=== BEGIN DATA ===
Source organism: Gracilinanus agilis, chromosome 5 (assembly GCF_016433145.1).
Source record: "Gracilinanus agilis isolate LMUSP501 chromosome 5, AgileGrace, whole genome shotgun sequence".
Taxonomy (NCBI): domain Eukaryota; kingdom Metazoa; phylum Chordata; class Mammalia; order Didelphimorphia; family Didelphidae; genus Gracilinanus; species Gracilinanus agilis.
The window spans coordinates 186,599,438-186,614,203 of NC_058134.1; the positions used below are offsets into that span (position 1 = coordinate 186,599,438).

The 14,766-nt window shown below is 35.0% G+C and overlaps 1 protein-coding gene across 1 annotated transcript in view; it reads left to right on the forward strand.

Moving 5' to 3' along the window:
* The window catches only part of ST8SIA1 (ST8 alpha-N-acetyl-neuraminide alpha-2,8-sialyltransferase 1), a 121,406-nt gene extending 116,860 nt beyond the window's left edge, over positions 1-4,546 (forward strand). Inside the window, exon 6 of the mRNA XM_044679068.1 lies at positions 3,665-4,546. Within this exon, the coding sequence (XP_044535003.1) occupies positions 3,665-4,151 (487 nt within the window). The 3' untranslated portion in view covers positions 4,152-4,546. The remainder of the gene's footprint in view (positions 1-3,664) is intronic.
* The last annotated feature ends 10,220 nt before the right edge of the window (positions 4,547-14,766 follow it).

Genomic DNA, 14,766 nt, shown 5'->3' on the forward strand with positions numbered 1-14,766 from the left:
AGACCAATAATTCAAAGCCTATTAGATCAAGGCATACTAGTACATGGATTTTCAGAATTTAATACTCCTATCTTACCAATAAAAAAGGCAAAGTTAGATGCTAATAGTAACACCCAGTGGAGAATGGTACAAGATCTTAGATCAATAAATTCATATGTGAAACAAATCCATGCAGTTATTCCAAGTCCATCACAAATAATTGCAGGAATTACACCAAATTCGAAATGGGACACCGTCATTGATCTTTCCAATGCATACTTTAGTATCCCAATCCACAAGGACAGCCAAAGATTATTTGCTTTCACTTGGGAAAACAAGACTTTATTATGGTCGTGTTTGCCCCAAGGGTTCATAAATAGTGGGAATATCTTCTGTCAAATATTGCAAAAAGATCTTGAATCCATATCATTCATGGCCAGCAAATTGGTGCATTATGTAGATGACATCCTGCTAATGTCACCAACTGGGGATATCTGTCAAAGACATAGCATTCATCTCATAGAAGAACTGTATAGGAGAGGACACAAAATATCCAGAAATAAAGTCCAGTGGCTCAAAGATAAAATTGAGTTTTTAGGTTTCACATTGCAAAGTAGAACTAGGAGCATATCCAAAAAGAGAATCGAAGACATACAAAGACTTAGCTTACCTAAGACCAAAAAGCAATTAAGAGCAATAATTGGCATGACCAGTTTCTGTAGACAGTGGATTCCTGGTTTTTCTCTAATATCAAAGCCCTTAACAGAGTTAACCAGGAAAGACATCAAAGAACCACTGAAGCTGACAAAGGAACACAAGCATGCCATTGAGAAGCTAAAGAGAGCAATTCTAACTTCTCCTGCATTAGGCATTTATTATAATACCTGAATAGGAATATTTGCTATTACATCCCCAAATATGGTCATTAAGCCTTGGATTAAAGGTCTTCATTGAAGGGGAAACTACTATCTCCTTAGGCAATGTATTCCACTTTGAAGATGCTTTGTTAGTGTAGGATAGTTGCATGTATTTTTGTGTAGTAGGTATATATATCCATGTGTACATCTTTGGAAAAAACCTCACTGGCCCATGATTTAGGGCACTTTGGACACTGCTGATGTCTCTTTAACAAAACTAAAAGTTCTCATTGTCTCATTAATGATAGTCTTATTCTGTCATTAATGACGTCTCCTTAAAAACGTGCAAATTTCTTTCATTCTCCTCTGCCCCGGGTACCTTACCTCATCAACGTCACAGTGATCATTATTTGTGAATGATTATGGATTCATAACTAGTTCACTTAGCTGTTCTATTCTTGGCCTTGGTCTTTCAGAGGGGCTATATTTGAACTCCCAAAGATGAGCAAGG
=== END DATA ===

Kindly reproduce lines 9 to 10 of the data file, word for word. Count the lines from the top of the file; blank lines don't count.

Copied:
Genomic DNA, 14,766 nt, shown 5'->3' on the forward strand with positions numbered 1-14,766 from the left:
AGACCAATAATTCAAAGCCTATTAGATCAAGGCATACTAGTACATGGATTTTCAGAATTTAATACTCCTATCTTACCAATAAAAAAGGCAAAGTTAGATGCTAATAGTAACACCCAGTGGAGAATGGTACAAGATCTTAGATCAATAAATTCATATGTGAAACAAATCCATGCAGTTATTCCAAGTCCATCACAAATAATTGCAGGAATTACACCAAATTCGAAATGGGACACCGTCATTGATCTTTCCAATGCATACTTTAGTATCCCAATCCACAAGGACAGCCAAAGATTATTTGCTTTCACTTGGGAAAACAAGACTTTATTATGGTCGTGTTTGCCCCAAGGGTTCATAAATAGTGGGAATATCTTCTGTCAAATATTGCAAAAAGATCTTGAATCCATATCATTCATGGCCAGCAAATTGGTGCATTATGTAGATGACATCCTGCTAATGTCACCAACTGGGGATATCTGTCAAAGACATAGCATTCATCTCATAGAAGAACTGTATAGGAGAGGACACAAAATATCCAGAAATAAAGTCCAGTGGCTCAAAGATAAAATTGAGTTTTTAGGTTTCACATTGCAAAGTAGAACTAGGAGCATATCCAAAAAGAGAATCGAAGACATACAAAGACTTAGCTTACCTAAGACCAAAAAGCAATTAAGAGCAATAATTGGCATGACCAGTTTCTGTAGACAGTGGATTCCTGGTTTTTCTCTAATATCAAAGCCCTTAACAGAGTTAACCAGGAAAGACATCAAAGAACCACTGAAGCTGACAAAGGAACACAAGCATGCCATTGAGAAGCTAAAGAGAGCAATTCTAACTTCTCCTGCATTAGGCATTTATTATAATACCTGAATAGGAATATTTGCTATTACATCCCCAAATATGGTCATTAAGCCTTGGATTAAAGGTCTTCATTGAAGGGGAAACTACTATCTCCTTAGGCAATGTATTCCACTTTGAAGATGCTTTGTTAGTGTAGGATAGTTGCATGTATTTTTGTGTAGTAGGTATATATATCCATGTGTACATCTTTGGAAAAAACCTCACTGGCCCATGATTTAGGGCACTTTGGACACTGCTGATGTCTCTTTAACAAAACTAAAAGTTCTCATTGTCTCATTAATGATAGTCTTATTCTGTCATTAATGACGTCTCCTTAAAAACGTGCAAATTTCTTTCATTCTCCTCTGCCCCGGGTACCTTACCTCATCAACGTCACAGTGATCATTATTTGTGAATGATTATGGATTCATAACTAGTTCACTTAGCTGTTCTATTCTTGGCCTTGGTCTTTCAGAGGGGCTATATTTGAACTCCCAAAGATGAGCAAGG